In 2016, the Food and Drug Administration (FDA) issued a safety warning about taking Abilify. The warning cautions users that some compulsive or uncontrollable urges may occur such as:

They seem to subside once you stop taking the medication. Speaking with a healthcare or mental health professional can help avoid unwanted effects.

Keeping track of any side effects you experience and discussing this with your doctor is recommended. Call 911 or a local emergency room if they become life threatening or are considered a medical emergency, .

Ongoing treatment with Abilify may lead to long-term complications.

Tardive dyskinesia (TD)

Tardive dyskinesia (TD) is a condition seen with ongoing antipsychotic drug therapy. Although the likelihood with Abilify is low, according to a 2019 review, it’s still a concern.

With TD, you may experience involuntary movements of the:

  • tongue
  • neck
  • face
  • limbs
  • trunk
  • jaw

It may happen as early as a month after starting Abilify. Although TD may affect everyone, those who are postmenopausal are the most vulnerable.

In the event of TD, your doctor may discuss other options to replace Abilify.

Metabolic syndrome

Metabolic syndrome is a condition that occurs when taking specific medications such as Abilify. This might lead to:

Your blood sugar and cholesterol levels will be monitored while taking Abilify. Your hemoglobin A1C will also likely be closely monitored to track your blood sugar control over time.

While taking Abilify, eating a balanced diet while remaining active can help prevent conditions such as heart disease and diabetes that may result from metabolic syndrome.

Antidepressants such as SSRIs are most commonly used to treat OCD. Some common SSRIs used include:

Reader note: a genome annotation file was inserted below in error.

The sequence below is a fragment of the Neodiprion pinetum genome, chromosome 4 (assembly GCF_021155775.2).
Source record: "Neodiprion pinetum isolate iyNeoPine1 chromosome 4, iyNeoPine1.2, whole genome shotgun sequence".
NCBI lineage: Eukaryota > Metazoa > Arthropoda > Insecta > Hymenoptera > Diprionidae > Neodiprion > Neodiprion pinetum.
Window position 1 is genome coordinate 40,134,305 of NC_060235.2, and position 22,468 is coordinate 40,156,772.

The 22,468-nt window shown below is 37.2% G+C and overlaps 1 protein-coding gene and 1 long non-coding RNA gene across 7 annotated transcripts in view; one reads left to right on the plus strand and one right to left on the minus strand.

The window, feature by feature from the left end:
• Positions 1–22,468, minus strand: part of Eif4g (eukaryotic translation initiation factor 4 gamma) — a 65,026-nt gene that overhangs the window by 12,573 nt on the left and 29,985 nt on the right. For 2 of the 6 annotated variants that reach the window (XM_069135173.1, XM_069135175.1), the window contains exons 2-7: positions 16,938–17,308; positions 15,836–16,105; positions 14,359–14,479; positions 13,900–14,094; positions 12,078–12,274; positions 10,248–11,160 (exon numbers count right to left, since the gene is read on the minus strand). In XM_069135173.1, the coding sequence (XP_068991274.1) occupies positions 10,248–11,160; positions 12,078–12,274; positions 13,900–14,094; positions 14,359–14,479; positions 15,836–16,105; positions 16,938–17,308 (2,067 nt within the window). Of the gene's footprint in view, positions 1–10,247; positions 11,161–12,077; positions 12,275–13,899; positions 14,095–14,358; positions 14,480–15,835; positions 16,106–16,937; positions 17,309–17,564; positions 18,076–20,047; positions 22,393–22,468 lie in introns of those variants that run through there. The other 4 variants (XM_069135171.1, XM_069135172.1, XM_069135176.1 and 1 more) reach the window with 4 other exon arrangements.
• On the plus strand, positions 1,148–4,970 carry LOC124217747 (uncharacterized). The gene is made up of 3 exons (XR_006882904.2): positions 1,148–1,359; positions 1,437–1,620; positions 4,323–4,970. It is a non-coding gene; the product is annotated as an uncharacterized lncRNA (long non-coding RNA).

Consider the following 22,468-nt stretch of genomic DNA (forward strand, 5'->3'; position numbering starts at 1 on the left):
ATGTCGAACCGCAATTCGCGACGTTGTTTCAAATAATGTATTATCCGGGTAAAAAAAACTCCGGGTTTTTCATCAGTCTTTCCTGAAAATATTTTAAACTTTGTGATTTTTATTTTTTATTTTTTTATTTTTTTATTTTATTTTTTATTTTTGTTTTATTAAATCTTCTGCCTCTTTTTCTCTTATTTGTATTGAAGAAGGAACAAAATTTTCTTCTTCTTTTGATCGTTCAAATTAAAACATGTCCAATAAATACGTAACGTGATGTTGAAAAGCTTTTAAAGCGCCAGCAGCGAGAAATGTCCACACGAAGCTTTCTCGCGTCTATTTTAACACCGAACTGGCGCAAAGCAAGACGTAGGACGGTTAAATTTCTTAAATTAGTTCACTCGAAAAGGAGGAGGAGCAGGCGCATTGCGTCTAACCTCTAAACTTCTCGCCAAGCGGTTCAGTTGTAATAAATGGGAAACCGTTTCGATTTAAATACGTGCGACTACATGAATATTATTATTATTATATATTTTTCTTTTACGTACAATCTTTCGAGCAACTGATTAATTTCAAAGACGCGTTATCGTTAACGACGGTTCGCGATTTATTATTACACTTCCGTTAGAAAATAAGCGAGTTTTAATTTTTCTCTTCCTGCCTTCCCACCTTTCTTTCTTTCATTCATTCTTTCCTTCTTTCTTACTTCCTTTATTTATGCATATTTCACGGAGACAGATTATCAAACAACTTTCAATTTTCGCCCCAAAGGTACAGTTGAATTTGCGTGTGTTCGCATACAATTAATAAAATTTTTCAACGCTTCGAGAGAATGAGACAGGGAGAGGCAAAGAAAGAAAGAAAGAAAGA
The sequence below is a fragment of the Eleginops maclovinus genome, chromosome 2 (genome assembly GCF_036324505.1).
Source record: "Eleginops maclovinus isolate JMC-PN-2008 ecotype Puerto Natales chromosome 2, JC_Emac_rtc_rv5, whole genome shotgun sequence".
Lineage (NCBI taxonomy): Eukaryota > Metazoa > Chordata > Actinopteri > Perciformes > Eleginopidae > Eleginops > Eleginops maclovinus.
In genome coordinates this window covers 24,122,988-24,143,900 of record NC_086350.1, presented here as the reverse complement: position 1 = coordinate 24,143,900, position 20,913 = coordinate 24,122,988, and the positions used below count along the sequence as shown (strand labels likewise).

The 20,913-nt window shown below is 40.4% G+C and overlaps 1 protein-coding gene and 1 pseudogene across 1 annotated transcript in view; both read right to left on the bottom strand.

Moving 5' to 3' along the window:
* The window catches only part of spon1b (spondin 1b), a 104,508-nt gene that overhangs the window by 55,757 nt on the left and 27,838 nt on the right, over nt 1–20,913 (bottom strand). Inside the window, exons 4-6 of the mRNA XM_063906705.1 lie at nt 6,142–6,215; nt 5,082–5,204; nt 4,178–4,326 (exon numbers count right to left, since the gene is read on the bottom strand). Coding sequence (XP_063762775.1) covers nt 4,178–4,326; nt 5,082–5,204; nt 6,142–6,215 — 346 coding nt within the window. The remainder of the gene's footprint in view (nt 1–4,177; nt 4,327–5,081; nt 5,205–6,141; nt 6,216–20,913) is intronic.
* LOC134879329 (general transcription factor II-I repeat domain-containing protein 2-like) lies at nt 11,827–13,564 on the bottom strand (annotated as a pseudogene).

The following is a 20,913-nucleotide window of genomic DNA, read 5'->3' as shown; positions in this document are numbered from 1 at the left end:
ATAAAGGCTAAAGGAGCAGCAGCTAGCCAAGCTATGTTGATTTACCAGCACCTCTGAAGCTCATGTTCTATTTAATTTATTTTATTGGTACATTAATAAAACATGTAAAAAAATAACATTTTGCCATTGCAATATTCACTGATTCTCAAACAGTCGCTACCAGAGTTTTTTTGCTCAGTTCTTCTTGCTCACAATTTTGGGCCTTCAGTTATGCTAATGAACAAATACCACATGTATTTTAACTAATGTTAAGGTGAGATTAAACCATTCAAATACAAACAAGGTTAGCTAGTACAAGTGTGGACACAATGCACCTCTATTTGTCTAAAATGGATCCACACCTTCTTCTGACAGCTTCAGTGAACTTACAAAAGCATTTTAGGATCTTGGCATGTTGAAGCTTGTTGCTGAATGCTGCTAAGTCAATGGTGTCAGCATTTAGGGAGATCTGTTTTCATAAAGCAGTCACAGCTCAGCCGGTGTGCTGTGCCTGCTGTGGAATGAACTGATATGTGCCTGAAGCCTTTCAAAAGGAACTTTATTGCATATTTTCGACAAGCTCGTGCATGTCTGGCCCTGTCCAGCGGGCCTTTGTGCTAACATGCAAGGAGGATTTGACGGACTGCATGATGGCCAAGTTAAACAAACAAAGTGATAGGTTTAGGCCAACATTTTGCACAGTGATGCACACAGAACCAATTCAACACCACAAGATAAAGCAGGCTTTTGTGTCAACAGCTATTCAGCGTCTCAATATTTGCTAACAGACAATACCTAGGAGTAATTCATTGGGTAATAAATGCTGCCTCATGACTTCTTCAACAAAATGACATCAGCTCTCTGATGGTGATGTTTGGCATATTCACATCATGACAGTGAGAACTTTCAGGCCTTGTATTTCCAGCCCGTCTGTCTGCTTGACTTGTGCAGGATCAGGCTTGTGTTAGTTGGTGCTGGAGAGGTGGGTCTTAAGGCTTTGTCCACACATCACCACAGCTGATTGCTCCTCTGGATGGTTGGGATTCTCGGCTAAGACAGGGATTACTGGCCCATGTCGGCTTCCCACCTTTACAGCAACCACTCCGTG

SSRIs are effective in treating other mental health conditions such as:

When used for OCD treatment, a higher dose may be prescribed.

Along with Abilify, other medications are often prescribed with SSRIs to help improve outcomes. For example, if you’re experiencing nausea, ondansetron (Zofran) may be recommended to help manage it.

First-line treatment for OCD typically includes therapy such as exposure and response prevention (ERP) and cognitive behavioral therapy (CBT).

Medications such as antidepressants are often used in conjunction with therapy to help manage symptoms. When these treatments aren’t helping, an adjunct medication such as Abilify may be added to your treatment plan.

A healthcare or mental health professional will likely closely monitor you for any side effects.

Try to be as honest with your doctor as possible about what you’re experiencing. One of the best ways to ensure that your medication is helping is by sharing any questions and concerns with your doctor. This open dialogue allows you to play a part in deciding the best course of treatment for you.

If you’d like to learn more about OCD and its treatment, you can check out Psych Central’s OCD Resource Hub to find FAQs and other great resources.

A mental health professional might help you cope and manage intrusive thoughts and behaviors. If you’re interested in learning more, you can check out Psych Central’s guide to finding mental health support.